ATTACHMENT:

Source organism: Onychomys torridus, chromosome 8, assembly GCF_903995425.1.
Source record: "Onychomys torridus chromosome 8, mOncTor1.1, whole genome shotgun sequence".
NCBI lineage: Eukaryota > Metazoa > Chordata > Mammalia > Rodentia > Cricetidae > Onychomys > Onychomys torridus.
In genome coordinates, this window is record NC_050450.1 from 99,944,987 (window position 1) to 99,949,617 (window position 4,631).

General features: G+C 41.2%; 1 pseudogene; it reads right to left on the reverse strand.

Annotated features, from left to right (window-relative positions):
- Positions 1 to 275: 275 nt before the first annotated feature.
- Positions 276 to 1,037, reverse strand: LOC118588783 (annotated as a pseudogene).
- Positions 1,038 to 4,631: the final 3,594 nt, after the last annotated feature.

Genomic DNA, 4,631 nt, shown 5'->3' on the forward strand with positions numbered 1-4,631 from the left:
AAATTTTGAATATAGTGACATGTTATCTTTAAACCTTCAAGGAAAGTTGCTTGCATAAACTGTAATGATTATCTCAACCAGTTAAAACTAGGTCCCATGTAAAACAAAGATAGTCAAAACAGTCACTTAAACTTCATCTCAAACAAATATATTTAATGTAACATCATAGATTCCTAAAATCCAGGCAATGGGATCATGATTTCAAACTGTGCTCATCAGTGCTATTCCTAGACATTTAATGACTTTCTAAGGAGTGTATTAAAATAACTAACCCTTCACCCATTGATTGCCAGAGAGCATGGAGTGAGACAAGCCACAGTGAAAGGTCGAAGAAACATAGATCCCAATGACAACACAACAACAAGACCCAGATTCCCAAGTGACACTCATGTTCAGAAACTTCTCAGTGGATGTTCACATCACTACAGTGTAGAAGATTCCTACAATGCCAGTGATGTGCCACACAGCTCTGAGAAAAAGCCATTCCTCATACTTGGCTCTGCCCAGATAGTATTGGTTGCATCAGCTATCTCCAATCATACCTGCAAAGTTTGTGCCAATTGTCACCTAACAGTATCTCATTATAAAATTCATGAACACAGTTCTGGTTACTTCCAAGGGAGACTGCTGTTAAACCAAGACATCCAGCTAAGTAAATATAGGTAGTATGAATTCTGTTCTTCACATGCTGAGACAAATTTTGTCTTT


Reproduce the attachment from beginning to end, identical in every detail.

Source organism: Onychomys torridus, chromosome 8, assembly GCF_903995425.1.
Source record: "Onychomys torridus chromosome 8, mOncTor1.1, whole genome shotgun sequence".
NCBI lineage: Eukaryota > Metazoa > Chordata > Mammalia > Rodentia > Cricetidae > Onychomys > Onychomys torridus.
In genome coordinates, this window is record NC_050450.1 from 99,944,987 (window position 1) to 99,949,617 (window position 4,631).

General features: G+C 41.2%; 1 pseudogene; it reads right to left on the reverse strand.

Annotated features, from left to right (window-relative positions):
- Positions 1 to 275: 275 nt before the first annotated feature.
- Positions 276 to 1,037, reverse strand: LOC118588783 (annotated as a pseudogene).
- Positions 1,038 to 4,631: the final 3,594 nt, after the last annotated feature.

Genomic DNA, 4,631 nt, shown 5'->3' on the forward strand with positions numbered 1-4,631 from the left:
AAATTTTGAATATAGTGACATGTTATCTTTAAACCTTCAAGGAAAGTTGCTTGCATAAACTGTAATGATTATCTCAACCAGTTAAAACTAGGTCCCATGTAAAACAAAGATAGTCAAAACAGTCACTTAAACTTCATCTCAAACAAATATATTTAATGTAACATCATAGATTCCTAAAATCCAGGCAATGGGATCATGATTTCAAACTGTGCTCATCAGTGCTATTCCTAGACATTTAATGACTTTCTAAGGAGTGTATTAAAATAACTAACCCTTCACCCATTGATTGCCAGAGAGCATGGAGTGAGACAAGCCACAGTGAAAGGTCGAAGAAACATAGATCCCAATGACAACACAACAACAAGACCCAGATTCCCAAGTGACACTCATGTTCAGAAACTTCTCAGTGGATGTTCACATCACTACAGTGTAGAAGATTCCTACAATGCCAGTGATGTGCCACACAGCTCTGAGAAAAAGCCATTCCTCATACTTGGCTCTGCCCAGATAGTATTGGTTGCATCAGCTATCTCCAATCATACCTGCAAAGTTTGTGCCAATTGTCACCTAACAGTATCTCATTATAAAATTCATGAACACAGTTCTGGTTACTTCCAAGGGAGACTGCTGTTAAACCAAGACATCCAGCTAAGTAAATATAGGTAGTATGAATTCTGTTCTTCACATGCTGAGACAAATTTTGTCTTT